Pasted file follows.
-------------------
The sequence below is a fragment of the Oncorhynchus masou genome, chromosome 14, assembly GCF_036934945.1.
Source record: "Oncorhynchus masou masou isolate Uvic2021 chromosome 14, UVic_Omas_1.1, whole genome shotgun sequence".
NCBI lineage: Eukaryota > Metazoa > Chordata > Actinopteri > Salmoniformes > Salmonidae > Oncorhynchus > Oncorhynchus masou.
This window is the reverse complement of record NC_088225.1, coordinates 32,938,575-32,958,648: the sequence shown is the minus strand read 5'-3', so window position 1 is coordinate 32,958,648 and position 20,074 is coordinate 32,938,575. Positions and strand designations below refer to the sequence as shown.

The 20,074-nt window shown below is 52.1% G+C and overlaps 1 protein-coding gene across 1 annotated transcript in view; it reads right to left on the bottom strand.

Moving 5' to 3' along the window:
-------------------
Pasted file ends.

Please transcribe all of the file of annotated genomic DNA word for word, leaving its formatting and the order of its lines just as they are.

The sequence below is a fragment of the Oncorhynchus masou genome, chromosome 14, assembly GCF_036934945.1.
Source record: "Oncorhynchus masou masou isolate Uvic2021 chromosome 14, UVic_Omas_1.1, whole genome shotgun sequence".
NCBI lineage: Eukaryota > Metazoa > Chordata > Actinopteri > Salmoniformes > Salmonidae > Oncorhynchus > Oncorhynchus masou.
This window is the reverse complement of record NC_088225.1, coordinates 32,938,575-32,958,648: the sequence shown is the minus strand read 5'-3', so window position 1 is coordinate 32,958,648 and position 20,074 is coordinate 32,938,575. Positions and strand designations below refer to the sequence as shown.

The 20,074-nt window shown below is 52.1% G+C and overlaps 1 protein-coding gene across 1 annotated transcript in view; it reads right to left on the bottom strand.

Moving 5' to 3' along the window: